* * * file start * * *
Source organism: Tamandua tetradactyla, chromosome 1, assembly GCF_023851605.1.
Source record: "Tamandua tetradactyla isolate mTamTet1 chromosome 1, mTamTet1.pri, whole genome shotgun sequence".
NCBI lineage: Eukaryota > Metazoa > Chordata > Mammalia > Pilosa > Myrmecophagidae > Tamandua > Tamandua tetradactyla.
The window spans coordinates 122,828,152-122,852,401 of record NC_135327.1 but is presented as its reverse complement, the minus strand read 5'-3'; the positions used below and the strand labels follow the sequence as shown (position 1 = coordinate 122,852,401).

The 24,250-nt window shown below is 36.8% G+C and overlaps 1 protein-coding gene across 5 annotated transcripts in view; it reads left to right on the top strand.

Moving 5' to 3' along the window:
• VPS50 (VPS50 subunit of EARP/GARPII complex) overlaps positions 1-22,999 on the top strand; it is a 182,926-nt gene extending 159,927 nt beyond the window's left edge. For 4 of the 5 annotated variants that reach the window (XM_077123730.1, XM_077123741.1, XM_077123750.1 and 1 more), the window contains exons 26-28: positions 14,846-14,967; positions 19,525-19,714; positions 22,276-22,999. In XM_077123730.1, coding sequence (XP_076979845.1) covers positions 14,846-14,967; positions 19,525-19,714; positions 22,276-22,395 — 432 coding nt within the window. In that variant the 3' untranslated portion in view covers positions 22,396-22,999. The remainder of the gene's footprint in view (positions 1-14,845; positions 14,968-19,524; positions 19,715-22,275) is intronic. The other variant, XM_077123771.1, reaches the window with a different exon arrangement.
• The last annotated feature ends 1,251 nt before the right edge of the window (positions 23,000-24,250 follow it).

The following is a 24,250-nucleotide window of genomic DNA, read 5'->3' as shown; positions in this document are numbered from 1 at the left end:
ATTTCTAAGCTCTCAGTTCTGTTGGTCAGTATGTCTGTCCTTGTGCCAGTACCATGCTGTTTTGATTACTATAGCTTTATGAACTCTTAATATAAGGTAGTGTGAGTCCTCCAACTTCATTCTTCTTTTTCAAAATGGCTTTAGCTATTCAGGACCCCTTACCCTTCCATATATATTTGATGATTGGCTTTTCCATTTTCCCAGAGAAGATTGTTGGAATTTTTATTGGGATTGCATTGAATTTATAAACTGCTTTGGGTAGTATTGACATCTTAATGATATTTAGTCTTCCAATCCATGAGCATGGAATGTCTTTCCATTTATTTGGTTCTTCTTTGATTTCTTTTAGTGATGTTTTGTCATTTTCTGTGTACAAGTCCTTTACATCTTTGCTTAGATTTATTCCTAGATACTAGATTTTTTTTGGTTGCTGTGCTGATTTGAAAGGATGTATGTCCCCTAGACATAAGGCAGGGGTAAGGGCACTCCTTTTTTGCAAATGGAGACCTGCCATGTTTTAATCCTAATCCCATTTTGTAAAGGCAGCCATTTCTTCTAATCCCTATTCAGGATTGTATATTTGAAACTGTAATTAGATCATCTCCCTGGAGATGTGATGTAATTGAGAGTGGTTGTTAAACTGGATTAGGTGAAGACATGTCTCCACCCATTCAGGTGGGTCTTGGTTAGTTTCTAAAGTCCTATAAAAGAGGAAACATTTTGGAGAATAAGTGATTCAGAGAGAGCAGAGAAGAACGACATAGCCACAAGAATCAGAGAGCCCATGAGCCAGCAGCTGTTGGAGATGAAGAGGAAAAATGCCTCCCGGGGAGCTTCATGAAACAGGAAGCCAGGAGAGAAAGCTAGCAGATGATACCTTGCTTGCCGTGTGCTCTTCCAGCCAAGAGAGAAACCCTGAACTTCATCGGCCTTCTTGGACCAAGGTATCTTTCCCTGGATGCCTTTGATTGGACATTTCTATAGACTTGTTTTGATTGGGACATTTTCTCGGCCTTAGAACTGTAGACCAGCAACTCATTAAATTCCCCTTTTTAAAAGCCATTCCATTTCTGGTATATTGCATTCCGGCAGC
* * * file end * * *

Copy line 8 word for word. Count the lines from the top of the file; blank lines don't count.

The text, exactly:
• The last annotated feature ends 1,251 nt before the right edge of the window (positions 23,000-24,250 follow it).